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WHY THIS MATTERS IN BRIEF

Traffic jams are synonymous with cars, and both are global issues, so companies are looking to the future and trying to reinvent travel and mobility.

 

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Flying cars, flying taxis, flying drones and autonomous aircraft that shuttle people and goods backwards and forwards, call them what you will but they’re literally starting to take off. Over the past couple of years, as interest in the space has gathered speed, there have been a number of first flights, for example, in Dubai and Germany, and companies like Aston Martin, Porsche, and Rolls Royce have even joined the party, showing off their own fantastic concepts. And then of course there’s the Audi-Airbus alliance, and now, about a year after first showing off their PopUp concept the first Airbus all-electric, four-seat multicopter demonstrator, CityAirbus, has made its first untethered flight in Donauwörth, Germany, at the company’s competence center for military air systems, according to Airbus.

 

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Housed under Airbus Helicopters, the CityAirbus project – as well as the Vahana unmanned demonstrator, which completed flight testing last year – is part of Airbus’ efforts to explore and understand the fundamental technologies behind electric aircraft and the urban air mobility market, including distributed electric propulsion and autonomous flight.

 

From drawing board to flying prototype …
 

Driven by eight propellers contained in four ducted propulsion units, CityAirbus is targeting a cruise speed of approximately 75 mph with capacity for four passengers, which Airbus calls “ideal for urban ridesharing.”

The CityAirbus demonstrator is intended to be remotely piloted, according to Airbus’ website, or flown autonomously for up to 15 minutes, though that capability hasn’t been added to the aircraft yet, according to the company.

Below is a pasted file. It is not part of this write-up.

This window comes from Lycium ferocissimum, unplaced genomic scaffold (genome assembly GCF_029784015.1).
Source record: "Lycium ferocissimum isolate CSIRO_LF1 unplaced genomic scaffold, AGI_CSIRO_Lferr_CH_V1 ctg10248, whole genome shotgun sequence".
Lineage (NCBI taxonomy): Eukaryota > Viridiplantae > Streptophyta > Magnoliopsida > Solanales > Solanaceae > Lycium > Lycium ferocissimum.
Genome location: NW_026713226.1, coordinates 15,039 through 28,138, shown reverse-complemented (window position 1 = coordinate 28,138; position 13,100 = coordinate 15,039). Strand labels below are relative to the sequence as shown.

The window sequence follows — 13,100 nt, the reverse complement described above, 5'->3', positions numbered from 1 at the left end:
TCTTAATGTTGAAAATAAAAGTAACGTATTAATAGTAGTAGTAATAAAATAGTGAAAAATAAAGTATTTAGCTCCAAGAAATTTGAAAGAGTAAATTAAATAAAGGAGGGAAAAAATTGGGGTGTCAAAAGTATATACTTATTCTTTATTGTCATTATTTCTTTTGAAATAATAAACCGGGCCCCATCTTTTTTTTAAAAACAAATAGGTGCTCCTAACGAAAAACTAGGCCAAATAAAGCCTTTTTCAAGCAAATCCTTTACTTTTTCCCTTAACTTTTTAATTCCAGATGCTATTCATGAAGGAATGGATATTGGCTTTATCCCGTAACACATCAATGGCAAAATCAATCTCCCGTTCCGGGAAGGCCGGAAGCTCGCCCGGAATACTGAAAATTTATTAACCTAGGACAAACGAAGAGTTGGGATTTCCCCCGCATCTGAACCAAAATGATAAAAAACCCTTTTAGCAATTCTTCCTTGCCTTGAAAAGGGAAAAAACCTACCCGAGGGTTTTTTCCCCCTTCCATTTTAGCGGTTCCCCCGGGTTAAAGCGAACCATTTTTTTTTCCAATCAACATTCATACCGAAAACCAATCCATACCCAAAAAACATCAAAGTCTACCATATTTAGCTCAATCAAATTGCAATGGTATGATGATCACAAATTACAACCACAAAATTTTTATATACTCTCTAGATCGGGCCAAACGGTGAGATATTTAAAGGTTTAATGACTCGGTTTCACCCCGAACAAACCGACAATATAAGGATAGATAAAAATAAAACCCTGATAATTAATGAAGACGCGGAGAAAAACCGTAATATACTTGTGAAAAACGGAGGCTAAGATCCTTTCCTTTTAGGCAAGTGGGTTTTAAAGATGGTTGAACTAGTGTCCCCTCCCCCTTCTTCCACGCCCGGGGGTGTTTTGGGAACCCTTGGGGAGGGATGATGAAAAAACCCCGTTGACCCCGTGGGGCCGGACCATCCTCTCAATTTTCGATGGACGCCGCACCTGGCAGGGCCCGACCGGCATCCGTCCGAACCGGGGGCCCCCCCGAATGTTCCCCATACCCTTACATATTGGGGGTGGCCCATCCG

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As a multicopter concept somewhat similar to Volocopter’s VoloCity, CityAirbus likely will not be as efficient in forward flight as many other electric vertical takeoff and landing (eVTOL) concepts, such as two unveiled at the 2020 Consumer Electronics Show: Bell’s Nexus 4EX and Hyundai’s S-A1, both of which are part of Uber’s Elevate ecosystem, and unfortunately as a demonstrator program the CityAirbus project isn’t likely to enter production, but it’s a start and a sign of things to come and that’s what makes the project, and the demonstration so exciting.

About author

Matthew Griffin

Matthew Griffin, described as “The Adviser behind the Advisers” and a “Young Kurzweil,” is the founder and CEO of the World Futures Forum and the 311 Institute, a global Futures and Deep Futures consultancy working between the dates of 2020 to 2070, and is an award winning futurist, and author of “Codex of the Future” series. Regularly featured in the global media, including AP, BBC, Bloomberg, CNBC, Discovery, RT, Viacom, and WIRED, Matthew’s ability to identify, track, and explain the impacts of hundreds of revolutionary emerging technologies on global culture, industry and society, is unparalleled. Recognised for the past six years as one of the world’s foremost futurists, innovation and strategy experts Matthew is an international speaker who helps governments, investors, multi-nationals and regulators around the world envision, build and lead an inclusive, sustainable future. A rare talent Matthew’s recent work includes mentoring Lunar XPrize teams, re-envisioning global education and training with the G20, and helping the world’s largest organisations envision and ideate the future of their products and services, industries, and countries. Matthew's clients include three Prime Ministers and several governments, including the G7, Accenture, Aon, Bain & Co, BCG, Credit Suisse, Dell EMC, Dentons, Deloitte, E&Y, GEMS, Huawei, JPMorgan Chase, KPMG, Lego, McKinsey, PWC, Qualcomm, SAP, Samsung, Sopra Steria, T-Mobile, and many more.

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